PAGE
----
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The Geaux Tiny House with SIP frame

This is the Geaux tiny house.

From the outside, you’ll notice a beautiful covered front porch and a shed-style roof featuring ornate windows.

This tiny home includes a structural insulated panel (SIP) frame. To find out more, scroll for the builder’s story below.

Please enjoy, learn more, share your best thoughts in the comments, and re-share below. Thank you!

Geaux Tiny House with SIP Frame


Images © RJ Hanks








Images © RJ Hanks

From the Builder:

It has taken a lifetime to get to this point. 5 years to “Geaux Tiny” in earnest. Downsizing was TOUGH and necessary. I saw first hand how hoarding erodes families when the fight against “stuff” is ever present. The disease of hoarding is real… and I want no part of it.

There are so many excellent reasons to downsize (anti-hoarding is but one) … the most beneficial to all: using minimal resources to exist! We truly do not need much more than basic food, clothing, and shelter. That’s downright Biblical. So with that in mind and a new CD set of Dave Ramsey’s Financial Peace University, the idea of living in a small home on wheels, debt free YES… my life began to change in the best possible way.

Many folks have asked why I designed a tiny home with no storage. Simple: I don’t know yet what I will need until experience reveals what is important. Storage can be added later and I’m a huge fan of ‘portable everything.’  Plus I want to breathe! Open space, movable air is SO important to a healthy state of mind. Just the thought of clutter and nausea sets in. Not going to happen.

From the beginning all of my designs had folding, expandable elements. This is the one that “took” and the one I am currently building.

Initially the plan was to build a standard 2×4 frame, wood cladding, etc. As I continued to read more about various styles of tiny homes, I found Art Cormier’s SIP panel tiny home in Lafayette, La. After several conversations with Art he convinced me that SIPS (structurally insulated panels) were the way to go. Then I really began to think about functionality, how to make my home larger and extend the living area. We Cajuns need a porch for fun & crawfish ….just sayin’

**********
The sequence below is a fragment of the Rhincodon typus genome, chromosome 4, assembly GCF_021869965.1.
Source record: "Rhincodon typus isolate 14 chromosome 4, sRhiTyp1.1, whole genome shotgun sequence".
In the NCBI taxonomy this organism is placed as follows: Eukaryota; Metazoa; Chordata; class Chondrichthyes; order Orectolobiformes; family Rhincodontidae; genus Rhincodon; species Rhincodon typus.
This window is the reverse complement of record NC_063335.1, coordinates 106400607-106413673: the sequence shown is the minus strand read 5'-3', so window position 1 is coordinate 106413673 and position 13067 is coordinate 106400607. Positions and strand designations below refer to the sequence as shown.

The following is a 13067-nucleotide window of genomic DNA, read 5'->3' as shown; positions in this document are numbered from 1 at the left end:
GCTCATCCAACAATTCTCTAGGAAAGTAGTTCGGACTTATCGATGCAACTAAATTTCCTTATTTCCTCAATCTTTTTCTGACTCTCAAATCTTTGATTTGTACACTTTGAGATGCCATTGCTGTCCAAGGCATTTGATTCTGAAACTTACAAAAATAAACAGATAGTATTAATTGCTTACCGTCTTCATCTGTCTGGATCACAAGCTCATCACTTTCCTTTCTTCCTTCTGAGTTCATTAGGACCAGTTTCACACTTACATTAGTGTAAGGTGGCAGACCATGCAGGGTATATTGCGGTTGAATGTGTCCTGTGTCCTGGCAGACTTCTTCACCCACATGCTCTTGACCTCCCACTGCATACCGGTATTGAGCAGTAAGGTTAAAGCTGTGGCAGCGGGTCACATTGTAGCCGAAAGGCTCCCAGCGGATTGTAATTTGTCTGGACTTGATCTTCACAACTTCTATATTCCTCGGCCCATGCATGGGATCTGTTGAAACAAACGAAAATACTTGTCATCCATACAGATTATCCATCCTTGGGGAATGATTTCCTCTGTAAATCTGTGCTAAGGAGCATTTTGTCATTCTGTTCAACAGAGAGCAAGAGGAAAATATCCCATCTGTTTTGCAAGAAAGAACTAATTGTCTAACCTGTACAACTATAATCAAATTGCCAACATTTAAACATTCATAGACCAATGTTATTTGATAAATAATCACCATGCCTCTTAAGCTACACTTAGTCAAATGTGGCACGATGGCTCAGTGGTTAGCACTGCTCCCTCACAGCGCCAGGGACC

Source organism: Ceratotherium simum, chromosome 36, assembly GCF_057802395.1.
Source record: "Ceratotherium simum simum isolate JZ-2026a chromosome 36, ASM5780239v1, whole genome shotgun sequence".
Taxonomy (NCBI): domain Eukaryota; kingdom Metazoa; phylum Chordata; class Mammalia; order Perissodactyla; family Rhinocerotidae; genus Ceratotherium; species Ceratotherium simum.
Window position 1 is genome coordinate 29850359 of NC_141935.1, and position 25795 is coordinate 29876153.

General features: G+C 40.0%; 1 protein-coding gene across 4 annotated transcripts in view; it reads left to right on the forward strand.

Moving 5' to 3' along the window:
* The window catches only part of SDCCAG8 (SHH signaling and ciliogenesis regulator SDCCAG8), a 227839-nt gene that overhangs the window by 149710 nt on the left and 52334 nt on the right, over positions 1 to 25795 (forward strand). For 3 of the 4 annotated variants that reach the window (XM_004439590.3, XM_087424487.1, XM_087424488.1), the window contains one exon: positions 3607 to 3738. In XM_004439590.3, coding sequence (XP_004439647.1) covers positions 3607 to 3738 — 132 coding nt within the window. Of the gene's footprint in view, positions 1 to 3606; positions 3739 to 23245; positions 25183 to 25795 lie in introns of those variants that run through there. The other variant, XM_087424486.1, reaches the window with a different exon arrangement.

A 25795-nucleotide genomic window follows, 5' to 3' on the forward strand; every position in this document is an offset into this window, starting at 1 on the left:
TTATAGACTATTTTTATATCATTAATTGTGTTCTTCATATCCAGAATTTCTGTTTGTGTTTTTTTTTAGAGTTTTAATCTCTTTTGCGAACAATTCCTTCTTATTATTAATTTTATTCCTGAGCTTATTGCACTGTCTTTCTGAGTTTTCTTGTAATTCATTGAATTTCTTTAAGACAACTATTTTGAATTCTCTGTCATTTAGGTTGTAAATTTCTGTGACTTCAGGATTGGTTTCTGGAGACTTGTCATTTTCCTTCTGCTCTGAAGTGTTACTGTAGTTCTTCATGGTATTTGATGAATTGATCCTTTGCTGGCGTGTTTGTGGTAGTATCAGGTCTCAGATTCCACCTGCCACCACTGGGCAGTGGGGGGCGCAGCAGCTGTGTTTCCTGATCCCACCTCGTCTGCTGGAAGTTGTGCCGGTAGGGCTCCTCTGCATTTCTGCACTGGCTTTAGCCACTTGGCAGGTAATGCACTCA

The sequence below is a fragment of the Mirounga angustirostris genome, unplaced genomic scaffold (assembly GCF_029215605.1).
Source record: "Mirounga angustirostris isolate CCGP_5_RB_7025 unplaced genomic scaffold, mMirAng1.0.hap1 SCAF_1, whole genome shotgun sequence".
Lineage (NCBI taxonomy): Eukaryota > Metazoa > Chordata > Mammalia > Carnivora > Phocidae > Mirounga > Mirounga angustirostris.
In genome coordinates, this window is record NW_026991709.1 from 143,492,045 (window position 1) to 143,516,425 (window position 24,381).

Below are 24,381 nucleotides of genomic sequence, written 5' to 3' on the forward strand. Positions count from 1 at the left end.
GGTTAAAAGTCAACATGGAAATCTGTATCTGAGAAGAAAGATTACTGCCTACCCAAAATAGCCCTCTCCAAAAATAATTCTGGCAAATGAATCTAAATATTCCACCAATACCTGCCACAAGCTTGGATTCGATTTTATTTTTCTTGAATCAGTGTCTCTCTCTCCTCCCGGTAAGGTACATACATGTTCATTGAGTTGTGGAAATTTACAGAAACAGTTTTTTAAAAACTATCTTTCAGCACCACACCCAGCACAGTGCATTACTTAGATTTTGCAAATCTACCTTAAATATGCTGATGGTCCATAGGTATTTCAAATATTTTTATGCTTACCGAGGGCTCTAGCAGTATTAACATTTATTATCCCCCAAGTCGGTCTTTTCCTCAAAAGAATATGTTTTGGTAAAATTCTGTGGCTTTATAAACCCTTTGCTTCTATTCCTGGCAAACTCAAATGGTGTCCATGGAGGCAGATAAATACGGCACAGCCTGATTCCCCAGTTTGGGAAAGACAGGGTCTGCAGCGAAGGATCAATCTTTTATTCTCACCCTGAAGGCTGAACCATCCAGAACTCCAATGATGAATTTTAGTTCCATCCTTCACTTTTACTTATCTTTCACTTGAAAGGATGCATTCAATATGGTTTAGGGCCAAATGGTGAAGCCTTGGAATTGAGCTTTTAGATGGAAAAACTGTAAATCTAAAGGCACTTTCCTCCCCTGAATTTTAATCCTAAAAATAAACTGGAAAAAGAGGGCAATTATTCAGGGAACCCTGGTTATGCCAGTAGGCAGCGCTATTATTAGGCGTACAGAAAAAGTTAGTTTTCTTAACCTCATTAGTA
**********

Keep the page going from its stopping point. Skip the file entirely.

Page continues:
The next step, add tons of windows (I’m claustrophobic). As a photographer, light is critical in my world. The right kind of light is crucial. Spectral light, soft focus, foggy mornings waking up to coffee brewing, bacon sizzling on the stove, birds chirping, the whole ‘utopia’ enchilada. I grew up in clutter, chaos and too much frustration over the battle of it all. As an adult I chose to live clutter free and happy.

While attending the 2015 Tiny House Jamboree in Colorado Springs, I met Damon, Natalie & Ruby of Trailer Made, LLC in Denver. For over a year I had been in contact with them off and on and truly did not realize the connection when we first met at the Jam (which was EPIC!).  Then I saw and met the people from Volstrukt metal frames based out of Austin, Tx. After speaking with them and researching galvanized steel frames vs. wood… I was sold.

For many reasons I sold my home in Louisiana in June. The plan was to move back to Texas anyway. When my soul mate died in my arms on March 22nd, it was time to radically change circumstances. It was time to “pull the trigger” on Geauxing Tiny.